Hitchcock had had a rough time before making this little beauty. Trying to cope with making colour movies while maintaining a high standard of output while running his own production company while trying to find a replacement for Ingrid Bergman -- all of these things combined to form a 5-year waver in quality.
Strangers on a Train sees Hitchcock dump all that guff, head back to black and white, and pick up some favourite themes. The result is a lean, effective, engaging thriller.
Two strangers meet on a train, each of whom has someone they would rather get rid of. The more unbalanced of the two (Bruno, played by Robert Walker) hits on the idea that they could perform each others' murders and keep schtum -- problem solved. Trouble is, Bruno goes ahead with the idea, and expects whiter-than-white tennis ace Guy to follow suit.
Hitchcock deals with the chaotic strands of the story superbly, with some very strong themes helping to knit everything together. The criss-cross of the railway lines represent the converging storylines throughout. Walker is frightening and funny as the unhinged Bruno, with a healthy dose of camp suggesting a more primal obsession with Guy, very much in the Cape Fear mould. The theme of doubles is also carried through, with Bruno frequently presented as Guy's darker-than-dark side.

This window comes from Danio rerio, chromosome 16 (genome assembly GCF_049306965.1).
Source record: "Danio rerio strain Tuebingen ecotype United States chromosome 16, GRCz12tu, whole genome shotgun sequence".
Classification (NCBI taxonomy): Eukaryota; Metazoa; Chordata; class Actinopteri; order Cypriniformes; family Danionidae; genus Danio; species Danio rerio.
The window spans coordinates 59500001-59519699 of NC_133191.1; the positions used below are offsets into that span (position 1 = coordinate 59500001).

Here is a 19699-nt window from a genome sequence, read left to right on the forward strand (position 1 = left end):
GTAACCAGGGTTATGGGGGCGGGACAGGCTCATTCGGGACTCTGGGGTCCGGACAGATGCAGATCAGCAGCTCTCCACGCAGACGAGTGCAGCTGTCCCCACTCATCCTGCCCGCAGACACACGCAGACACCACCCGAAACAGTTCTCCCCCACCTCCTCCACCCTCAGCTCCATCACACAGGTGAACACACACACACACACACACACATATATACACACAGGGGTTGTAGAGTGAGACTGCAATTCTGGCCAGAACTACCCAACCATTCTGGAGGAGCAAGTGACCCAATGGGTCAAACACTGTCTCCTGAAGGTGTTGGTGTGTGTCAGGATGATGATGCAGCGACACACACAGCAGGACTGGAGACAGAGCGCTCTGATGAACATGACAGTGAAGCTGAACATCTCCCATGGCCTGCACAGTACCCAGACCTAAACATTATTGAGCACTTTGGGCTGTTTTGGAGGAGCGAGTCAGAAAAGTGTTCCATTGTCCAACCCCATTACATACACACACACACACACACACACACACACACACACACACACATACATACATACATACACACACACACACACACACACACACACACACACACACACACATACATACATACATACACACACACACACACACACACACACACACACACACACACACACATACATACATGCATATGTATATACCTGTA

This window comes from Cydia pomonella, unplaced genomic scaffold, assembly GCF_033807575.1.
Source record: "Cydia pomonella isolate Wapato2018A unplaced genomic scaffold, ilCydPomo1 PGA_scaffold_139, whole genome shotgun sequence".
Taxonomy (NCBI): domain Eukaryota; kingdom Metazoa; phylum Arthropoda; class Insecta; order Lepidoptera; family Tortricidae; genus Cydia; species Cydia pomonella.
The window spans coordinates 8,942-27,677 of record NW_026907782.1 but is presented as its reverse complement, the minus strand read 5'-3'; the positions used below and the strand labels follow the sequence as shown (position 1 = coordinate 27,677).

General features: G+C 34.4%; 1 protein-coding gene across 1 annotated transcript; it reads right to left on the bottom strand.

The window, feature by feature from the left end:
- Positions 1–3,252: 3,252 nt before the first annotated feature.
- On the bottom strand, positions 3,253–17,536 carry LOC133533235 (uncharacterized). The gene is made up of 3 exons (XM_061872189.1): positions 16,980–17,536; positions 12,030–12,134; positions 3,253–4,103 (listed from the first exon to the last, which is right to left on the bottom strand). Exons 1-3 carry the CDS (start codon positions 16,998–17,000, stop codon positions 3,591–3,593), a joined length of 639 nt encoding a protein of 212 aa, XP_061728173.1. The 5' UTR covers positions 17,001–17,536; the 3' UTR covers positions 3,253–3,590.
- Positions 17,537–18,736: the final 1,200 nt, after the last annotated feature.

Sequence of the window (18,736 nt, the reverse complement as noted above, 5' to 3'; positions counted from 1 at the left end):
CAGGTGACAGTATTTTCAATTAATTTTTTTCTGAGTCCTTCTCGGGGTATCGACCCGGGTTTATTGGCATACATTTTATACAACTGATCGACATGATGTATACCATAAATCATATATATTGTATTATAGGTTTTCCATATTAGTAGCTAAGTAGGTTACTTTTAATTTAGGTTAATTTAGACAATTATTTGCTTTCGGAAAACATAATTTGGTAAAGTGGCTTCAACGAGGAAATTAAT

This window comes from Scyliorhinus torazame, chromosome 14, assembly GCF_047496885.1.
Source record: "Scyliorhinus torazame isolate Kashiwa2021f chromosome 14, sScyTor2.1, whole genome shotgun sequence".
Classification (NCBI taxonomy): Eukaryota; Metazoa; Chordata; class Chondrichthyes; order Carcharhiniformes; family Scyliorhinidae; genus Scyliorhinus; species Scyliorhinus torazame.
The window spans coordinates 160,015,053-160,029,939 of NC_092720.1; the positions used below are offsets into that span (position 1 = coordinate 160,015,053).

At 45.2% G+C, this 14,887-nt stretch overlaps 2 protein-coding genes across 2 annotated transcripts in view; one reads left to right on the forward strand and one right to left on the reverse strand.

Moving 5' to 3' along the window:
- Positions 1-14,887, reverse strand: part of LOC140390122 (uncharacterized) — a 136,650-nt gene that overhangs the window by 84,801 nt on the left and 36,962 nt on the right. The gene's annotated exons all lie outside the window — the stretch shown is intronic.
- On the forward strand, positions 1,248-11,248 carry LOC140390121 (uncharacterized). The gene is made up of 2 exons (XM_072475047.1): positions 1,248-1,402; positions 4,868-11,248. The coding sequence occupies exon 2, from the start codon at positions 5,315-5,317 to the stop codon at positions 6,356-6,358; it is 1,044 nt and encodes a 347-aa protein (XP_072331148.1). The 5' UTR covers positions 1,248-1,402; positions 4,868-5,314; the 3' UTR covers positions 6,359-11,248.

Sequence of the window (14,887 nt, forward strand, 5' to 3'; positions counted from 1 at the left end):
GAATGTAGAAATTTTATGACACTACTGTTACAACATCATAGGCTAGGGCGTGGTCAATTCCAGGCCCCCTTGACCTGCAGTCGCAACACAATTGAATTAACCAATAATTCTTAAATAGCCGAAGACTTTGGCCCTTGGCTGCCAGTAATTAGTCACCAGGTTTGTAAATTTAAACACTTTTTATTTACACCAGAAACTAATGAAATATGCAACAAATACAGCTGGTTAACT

There are some excellent set-pieces, the murder of Guy's truly horrible wife being one of the best, and the climactic merry-go-round scene genuinely thrilling and convincing, even half a century on.
Great, harmful entertainment.